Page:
The use of crusading rhetoric by Western conservatives and Islamic militarists in the decades following September 11, 2001, is the living heritage of the medieval ideology of "holy war," both Christian and Muslim, and is a particularly thorny instance of the medieval legacy.
But these are only some of the areas in which the medieval world influences ours and shapes our collective consciousness. If we look with discernment, we can see the mark of the Middle Ages in the codes of honor that we value; the national narratives that undergird ideas of identity and belonging; how we make money and manage financial risk; our standards of justice; our notions of race; and our methods of scientific proof; as well as in features of daily life such as how we tailor our clothes, the languages we speak, and how we structure our time.
To find these remarkable connections in the medieval world and to see their enduring impact on ours is to deeply enrich your understanding of both the unfolding of history and the complex processes that gave us the world we know today.
Travel Deeply into the Ethos of the Medieval World
In the 36 eye-opening lectures of The Medieval Legacy, you'll delve into our rich and colorful medieval heritage in compelling depth and detail. Your guide is celebrated medieval scholar Professor Carol Symes of the University of Illinois at Urbana-Champaign, whose diverse and informed commentary shines a light on both the visible and the less obvious links between the medieval world and our own.
In this unique inquiry, you'll learn how to recognize medieval impacts on the modern world, and to grasp their significance and implications. In doing so, you'll delve into aspects of the medieval legacy that we may prize and want to keep, as well as its shadow side-features of the legacy that we struggle with. Among the latter, you'll see that anti-Semitism arose specifically within the medieval world, and you'll witness how its familiar and destructive tropes developed.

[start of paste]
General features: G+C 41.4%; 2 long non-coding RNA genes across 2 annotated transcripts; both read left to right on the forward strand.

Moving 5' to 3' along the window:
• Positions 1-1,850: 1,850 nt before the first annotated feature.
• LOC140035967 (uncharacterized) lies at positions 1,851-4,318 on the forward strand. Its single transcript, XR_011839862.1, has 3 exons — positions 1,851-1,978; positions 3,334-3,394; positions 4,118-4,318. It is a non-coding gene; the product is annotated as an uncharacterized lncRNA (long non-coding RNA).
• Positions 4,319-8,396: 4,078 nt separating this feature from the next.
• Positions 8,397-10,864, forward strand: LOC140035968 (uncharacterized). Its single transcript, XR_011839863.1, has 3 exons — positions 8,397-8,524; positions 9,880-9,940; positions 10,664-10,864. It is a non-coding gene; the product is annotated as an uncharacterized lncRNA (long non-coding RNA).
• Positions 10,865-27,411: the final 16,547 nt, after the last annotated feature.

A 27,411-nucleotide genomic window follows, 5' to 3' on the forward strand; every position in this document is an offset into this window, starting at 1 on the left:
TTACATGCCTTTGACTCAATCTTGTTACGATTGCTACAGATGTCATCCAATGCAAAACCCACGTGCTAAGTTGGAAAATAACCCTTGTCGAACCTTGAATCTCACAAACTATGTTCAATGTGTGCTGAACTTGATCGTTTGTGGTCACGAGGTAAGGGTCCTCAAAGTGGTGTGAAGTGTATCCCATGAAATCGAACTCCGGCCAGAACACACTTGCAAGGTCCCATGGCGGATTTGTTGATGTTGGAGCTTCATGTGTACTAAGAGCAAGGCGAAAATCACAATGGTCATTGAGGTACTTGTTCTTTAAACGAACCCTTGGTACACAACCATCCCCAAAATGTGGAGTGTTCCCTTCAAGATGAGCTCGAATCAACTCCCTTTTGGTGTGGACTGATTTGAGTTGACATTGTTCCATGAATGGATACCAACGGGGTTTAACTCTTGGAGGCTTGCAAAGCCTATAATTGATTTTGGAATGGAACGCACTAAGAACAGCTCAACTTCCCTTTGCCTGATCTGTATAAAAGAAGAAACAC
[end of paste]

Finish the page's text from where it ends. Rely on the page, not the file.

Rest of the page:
Throughout the course, you'll take a careful look at the ideas, claims, and fantasies about the medieval past that have had a profound impact on modern culture and society. And you'll investigate how the medieval past has been co-opted over the last two centuries to bolster claims of nationalism and to justify wars, territorial aggression, and modern movements of white supremacy.
You'll come to grips with the scope of the medieval era's influence on our own era, and, in Professor Symes's words, "the extent to which our own deeply held, often unconscious ideas about identity, tradition, order-what is normal, what is immutable-are part of the medieval legacy." Bolstered by her challenging and incisive perspective, this is a historical inquiry of extraordinary relevance and meaning.